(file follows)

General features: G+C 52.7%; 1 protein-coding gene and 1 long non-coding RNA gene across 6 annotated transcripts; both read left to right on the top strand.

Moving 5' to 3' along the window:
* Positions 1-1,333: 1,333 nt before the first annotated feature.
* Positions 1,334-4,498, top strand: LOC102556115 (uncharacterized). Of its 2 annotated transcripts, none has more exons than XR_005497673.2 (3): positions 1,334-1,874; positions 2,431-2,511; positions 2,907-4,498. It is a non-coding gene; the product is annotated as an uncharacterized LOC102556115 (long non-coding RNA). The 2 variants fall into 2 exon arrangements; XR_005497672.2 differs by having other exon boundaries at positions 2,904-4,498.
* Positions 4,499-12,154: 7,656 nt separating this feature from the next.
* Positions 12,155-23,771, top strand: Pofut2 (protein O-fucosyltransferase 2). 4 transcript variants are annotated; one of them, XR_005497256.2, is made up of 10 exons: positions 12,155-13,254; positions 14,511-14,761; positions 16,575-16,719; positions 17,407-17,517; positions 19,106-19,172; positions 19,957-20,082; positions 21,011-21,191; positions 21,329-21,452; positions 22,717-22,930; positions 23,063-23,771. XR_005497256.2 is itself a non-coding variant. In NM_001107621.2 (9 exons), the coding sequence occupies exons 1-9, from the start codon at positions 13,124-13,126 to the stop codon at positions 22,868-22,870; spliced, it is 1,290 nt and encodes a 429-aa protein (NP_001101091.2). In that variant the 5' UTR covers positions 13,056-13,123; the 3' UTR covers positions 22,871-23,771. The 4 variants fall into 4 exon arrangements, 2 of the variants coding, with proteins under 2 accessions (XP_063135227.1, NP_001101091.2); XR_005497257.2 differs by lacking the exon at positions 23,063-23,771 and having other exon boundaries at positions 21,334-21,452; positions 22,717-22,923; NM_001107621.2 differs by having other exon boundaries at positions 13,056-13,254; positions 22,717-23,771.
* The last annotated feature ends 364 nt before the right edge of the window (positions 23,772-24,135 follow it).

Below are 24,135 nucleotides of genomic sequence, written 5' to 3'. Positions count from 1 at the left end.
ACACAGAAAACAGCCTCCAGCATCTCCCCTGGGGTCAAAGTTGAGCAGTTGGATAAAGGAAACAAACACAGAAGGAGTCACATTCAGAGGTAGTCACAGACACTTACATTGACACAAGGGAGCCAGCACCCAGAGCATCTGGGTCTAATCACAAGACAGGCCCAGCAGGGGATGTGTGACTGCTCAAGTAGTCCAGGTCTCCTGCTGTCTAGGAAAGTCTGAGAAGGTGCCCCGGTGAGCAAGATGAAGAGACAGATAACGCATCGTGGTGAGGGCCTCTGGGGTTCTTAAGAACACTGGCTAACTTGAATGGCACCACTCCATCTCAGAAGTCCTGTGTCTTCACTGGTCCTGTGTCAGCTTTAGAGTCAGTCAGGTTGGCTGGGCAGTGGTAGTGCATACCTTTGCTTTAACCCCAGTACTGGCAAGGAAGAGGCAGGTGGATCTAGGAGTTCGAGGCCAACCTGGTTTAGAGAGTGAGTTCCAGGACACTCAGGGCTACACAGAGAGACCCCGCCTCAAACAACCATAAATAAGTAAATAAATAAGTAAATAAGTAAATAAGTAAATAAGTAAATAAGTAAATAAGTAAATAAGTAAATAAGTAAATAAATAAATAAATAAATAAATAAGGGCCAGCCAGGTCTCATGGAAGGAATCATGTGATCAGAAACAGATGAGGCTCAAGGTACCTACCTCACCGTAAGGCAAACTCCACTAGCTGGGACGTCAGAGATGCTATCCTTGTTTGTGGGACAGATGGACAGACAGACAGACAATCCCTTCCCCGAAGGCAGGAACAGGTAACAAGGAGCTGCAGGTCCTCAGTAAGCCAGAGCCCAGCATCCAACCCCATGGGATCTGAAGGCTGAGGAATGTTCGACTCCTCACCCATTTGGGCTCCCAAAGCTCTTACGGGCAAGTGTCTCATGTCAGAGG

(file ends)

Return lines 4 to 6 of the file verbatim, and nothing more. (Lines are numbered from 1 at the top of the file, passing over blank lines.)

* Positions 1,334-4,498, top strand: LOC102556115 (uncharacterized). Of its 2 annotated transcripts, none has more exons than XR_005497673.2 (3): positions 1,334-1,874; positions 2,431-2,511; positions 2,907-4,498. It is a non-coding gene; the product is annotated as an uncharacterized LOC102556115 (long non-coding RNA). The 2 variants fall into 2 exon arrangements; XR_005497672.2 differs by having other exon boundaries at positions 2,904-4,498.
* Positions 4,499-12,154: 7,656 nt separating this feature from the next.
* Positions 12,155-23,771, top strand: Pofut2 (protein O-fucosyltransferase 2). 4 transcript variants are annotated; one of them, XR_005497256.2, is made up of 10 exons: positions 12,155-13,254; positions 14,511-14,761; positions 16,575-16,719; positions 17,407-17,517; positions 19,106-19,172; positions 19,957-20,082; positions 21,011-21,191; positions 21,329-21,452; positions 22,717-22,930; positions 23,063-23,771. XR_005497256.2 is itself a non-coding variant. In NM_001107621.2 (9 exons), the coding sequence occupies exons 1-9, from the start codon at positions 13,124-13,126 to the stop codon at positions 22,868-22,870; spliced, it is 1,290 nt and encodes a 429-aa protein (NP_001101091.2). In that variant the 5' UTR covers positions 13,056-13,123; the 3' UTR covers positions 22,871-23,771. The 4 variants fall into 4 exon arrangements, 2 of the variants coding, with proteins under 2 accessions (XP_063135227.1, NP_001101091.2); XR_005497257.2 differs by lacking the exon at positions 23,063-23,771 and having other exon boundaries at positions 21,334-21,452; positions 22,717-22,923; NM_001107621.2 differs by having other exon boundaries at positions 13,056-13,254; positions 22,717-23,771.